The Phillies aren't alone in having an all-white broadcast team - they are just one of 17 franchises without a person of color on the air. Ten other NL teams and six AL teams have all-white broadcast booths. In the NL, it's the Braves, Nationals, Cubs, Brewers, Pirates, Reds, Giants, Padres, Rockies, and Diamondbacks. In the AL, it's the Red Sox, Rays, Indians, Royals, Rangers, and Athletics.

This imbalance between the NL and AL is reflected in the overall numbers as well. Neither league is doing well in these measures, but the NL is abysmal in comparison.
  • NL - 77 white men, 2 black men, 1 Latino man, 1 Asian man, 0 women.
  • AL - 71 white men, 7 black men, 4 Latino men, 0 Asian men, 1 white woman.
Both leagues have a lot of work to do, but the NL has the bigger problem.

It's no secret that baseball's fan base is not as diverse as the cities where the game is played, let alone the country as a whole. All it takes is sitting in the seats at the stadium and looking around. Usually it's a sea of white people. Nielsen stats for TV viewership show the problem isn't just at games, but also who's watching at home. Baseball's TV watchers are 83% white and 70% male, with 50% aged 55 or older. In other words, old white men watch baseball.

This is not a smart plan for building the future of the game. And one way that MLB can counteract this problem is diversifying the broadcast booth. It not only is the fair and non-discriminatory thing to do, but it's also the only way to try to expand the base of fans who listen and watch games in the future.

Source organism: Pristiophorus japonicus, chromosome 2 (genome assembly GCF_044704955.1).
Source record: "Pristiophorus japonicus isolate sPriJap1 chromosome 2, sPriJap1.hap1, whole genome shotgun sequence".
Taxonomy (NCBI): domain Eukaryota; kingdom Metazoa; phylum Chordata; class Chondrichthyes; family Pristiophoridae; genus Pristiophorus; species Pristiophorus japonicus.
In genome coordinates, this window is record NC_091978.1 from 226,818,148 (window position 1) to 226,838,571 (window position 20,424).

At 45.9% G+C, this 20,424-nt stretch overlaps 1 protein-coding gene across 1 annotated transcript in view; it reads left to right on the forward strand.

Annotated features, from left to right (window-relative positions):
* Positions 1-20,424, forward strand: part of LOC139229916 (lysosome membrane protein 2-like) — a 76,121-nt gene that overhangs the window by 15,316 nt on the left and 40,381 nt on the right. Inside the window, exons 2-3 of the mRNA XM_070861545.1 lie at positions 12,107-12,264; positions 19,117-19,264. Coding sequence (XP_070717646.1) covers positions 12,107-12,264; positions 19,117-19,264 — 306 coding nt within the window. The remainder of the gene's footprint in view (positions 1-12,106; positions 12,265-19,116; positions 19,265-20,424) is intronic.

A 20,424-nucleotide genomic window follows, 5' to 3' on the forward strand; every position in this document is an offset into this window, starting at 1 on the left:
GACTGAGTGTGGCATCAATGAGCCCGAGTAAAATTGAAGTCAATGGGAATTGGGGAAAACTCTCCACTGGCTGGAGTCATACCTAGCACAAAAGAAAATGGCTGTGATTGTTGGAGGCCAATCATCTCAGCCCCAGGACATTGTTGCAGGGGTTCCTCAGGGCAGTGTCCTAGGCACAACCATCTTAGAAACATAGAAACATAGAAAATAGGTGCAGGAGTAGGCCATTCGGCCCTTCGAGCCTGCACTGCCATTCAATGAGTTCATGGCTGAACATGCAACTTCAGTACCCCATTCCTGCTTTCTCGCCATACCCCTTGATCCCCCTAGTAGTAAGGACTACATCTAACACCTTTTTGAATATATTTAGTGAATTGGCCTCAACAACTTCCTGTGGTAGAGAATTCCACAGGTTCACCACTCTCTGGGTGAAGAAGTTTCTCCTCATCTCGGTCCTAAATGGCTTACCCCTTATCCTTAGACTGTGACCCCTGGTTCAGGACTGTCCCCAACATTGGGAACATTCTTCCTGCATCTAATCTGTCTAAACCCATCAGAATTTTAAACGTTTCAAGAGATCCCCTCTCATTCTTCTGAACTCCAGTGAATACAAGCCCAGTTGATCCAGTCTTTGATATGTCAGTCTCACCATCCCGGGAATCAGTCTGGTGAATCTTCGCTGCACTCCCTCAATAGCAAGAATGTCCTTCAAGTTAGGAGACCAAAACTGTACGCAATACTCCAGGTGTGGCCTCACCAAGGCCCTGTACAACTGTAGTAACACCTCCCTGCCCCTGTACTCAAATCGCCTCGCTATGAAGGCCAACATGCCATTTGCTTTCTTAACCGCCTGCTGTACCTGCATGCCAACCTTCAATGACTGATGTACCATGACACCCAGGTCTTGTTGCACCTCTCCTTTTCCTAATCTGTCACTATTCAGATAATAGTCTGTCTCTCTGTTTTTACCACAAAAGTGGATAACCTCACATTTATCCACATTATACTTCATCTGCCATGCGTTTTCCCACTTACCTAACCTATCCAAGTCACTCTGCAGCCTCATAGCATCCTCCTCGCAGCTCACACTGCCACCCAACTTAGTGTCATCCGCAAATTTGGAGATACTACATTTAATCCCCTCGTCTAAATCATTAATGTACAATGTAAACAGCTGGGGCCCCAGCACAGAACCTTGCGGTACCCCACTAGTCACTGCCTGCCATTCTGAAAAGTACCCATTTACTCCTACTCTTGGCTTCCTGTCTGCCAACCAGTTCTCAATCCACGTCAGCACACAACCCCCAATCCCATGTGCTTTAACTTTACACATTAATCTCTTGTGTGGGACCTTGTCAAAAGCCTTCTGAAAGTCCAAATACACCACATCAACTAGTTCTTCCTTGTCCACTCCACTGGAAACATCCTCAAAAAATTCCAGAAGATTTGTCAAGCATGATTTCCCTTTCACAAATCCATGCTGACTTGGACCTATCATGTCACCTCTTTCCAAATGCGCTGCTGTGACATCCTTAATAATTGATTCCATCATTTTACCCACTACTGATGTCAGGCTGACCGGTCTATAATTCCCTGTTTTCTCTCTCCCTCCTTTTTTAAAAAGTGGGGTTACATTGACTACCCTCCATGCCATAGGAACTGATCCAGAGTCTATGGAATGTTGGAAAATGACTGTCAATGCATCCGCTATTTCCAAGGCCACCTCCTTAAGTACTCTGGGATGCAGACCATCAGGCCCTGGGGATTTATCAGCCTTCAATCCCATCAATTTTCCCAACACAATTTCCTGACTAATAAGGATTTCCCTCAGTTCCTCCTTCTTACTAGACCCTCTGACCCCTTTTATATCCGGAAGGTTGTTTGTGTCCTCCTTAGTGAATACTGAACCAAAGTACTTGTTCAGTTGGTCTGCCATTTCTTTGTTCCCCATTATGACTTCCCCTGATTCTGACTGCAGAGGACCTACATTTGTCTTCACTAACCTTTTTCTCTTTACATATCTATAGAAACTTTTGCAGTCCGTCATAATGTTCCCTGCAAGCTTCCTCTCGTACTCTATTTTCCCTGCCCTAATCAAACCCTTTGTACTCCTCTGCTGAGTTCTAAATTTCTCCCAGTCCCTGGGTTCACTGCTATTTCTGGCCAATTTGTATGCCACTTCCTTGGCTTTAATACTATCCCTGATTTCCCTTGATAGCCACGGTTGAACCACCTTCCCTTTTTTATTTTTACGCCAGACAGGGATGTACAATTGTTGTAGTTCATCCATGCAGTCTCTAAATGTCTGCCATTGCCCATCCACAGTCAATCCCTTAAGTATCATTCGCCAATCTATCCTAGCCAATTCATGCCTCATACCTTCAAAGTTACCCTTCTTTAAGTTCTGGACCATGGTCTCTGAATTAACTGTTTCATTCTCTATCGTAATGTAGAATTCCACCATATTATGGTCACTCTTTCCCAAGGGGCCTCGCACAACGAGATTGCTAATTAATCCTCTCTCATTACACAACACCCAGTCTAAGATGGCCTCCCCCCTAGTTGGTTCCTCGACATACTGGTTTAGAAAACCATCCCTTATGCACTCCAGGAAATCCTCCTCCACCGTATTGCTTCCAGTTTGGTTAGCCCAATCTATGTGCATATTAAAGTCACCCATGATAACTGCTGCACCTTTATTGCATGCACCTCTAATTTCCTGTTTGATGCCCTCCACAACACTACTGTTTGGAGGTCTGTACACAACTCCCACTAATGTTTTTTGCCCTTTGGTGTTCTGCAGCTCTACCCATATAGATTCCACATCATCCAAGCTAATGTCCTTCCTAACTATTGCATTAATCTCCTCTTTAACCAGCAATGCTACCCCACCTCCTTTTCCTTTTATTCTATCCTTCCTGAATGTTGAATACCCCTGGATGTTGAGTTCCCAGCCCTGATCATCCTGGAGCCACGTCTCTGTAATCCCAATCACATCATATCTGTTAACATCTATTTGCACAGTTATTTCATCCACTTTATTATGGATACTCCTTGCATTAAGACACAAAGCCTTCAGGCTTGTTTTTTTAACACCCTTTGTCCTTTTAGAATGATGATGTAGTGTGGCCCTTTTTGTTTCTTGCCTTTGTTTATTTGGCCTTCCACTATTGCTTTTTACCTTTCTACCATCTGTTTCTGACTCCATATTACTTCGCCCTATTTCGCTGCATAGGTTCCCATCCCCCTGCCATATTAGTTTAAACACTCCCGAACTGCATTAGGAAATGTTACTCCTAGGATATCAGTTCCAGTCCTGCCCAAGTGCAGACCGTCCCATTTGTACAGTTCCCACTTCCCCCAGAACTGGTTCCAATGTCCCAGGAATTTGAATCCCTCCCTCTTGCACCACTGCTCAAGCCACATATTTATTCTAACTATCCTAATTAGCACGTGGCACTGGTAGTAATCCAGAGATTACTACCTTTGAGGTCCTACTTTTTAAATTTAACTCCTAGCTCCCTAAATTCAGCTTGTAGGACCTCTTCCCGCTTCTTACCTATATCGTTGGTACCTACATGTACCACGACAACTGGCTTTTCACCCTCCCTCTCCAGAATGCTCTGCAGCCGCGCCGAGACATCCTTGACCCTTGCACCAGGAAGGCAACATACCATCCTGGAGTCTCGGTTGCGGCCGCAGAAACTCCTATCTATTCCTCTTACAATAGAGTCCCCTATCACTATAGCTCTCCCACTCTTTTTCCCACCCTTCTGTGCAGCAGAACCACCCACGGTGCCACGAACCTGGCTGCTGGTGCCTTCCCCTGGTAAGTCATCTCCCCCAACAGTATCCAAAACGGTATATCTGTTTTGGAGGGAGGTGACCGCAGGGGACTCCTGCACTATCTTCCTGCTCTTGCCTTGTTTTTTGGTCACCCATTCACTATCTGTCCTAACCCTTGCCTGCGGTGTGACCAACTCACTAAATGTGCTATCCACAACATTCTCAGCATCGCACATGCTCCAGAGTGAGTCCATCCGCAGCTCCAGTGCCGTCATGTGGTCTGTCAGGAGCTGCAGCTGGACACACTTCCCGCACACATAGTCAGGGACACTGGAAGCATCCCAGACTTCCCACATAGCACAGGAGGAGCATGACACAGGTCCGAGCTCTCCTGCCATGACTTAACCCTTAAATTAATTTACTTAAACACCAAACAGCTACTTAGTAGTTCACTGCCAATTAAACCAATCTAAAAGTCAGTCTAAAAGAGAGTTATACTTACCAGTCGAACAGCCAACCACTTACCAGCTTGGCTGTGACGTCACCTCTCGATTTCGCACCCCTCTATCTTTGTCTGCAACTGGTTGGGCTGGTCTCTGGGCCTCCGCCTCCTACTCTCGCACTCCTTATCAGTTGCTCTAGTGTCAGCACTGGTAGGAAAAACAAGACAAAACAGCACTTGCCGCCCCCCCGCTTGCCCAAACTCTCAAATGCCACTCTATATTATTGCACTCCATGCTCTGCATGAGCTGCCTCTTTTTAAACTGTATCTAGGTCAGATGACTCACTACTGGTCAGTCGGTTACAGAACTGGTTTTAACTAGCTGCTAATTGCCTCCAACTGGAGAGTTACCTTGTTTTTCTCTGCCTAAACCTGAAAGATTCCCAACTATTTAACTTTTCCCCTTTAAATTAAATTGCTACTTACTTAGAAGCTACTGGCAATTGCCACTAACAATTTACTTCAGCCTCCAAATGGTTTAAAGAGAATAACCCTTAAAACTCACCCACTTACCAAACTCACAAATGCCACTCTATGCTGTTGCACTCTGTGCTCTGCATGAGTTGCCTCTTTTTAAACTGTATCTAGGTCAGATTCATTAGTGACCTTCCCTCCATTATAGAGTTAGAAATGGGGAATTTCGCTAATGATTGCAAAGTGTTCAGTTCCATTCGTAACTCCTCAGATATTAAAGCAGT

How this study was conducted: Each team's broadcast team is listed on mlb.com. However, the information on those pages is not always up to date. (Side note - mlb.com would be well-served to keep each team's broadcaster page up to date. That doesn't seem like a hard task.)

I started with the information on each team's page and then for each team researched further using Wikipedia (up to date for some teams, horribly out of date for others) as well as news reports. Even though I cross-referenced each team's on-air personalities to be as accurate as I could find, that doesn't mean I have everything perfect. If I have missed someone for a team, please let me know and I'll correct it.

For the analysis, I included the following: radio and TV English-speaking broadcasts, play by play and color analysts, regular broadcasters. I did not include the following: in-game reporters, pre- and post-game show hosts or analysts, substitutes. I made this decision because I wanted to capture the people who are speaking to us constantly during a game, not the sporadic 30 second update about what the relief pitcher did on his off-day or the folks giving us talking-head analysis before or after the game. I do understand this cuts down on diversity, as there are several women and people of color in these other categories. They aren't the in-game broadcasters, though.

For an announcer's race or ethnicity, I consulted online resources. Most were obvious, while all of the ones who were unclear (for example, Keith Hernandez (Spanish, not Latino) or F.P. Santangelo (Italian)) had stories written about them because of the interest people have in these questions. I did my best here, but I could have some wrong.

If you are interested, you can find the raw data and list of all announcers that I compiled here. Again, any corrections that are needed, please get in touch.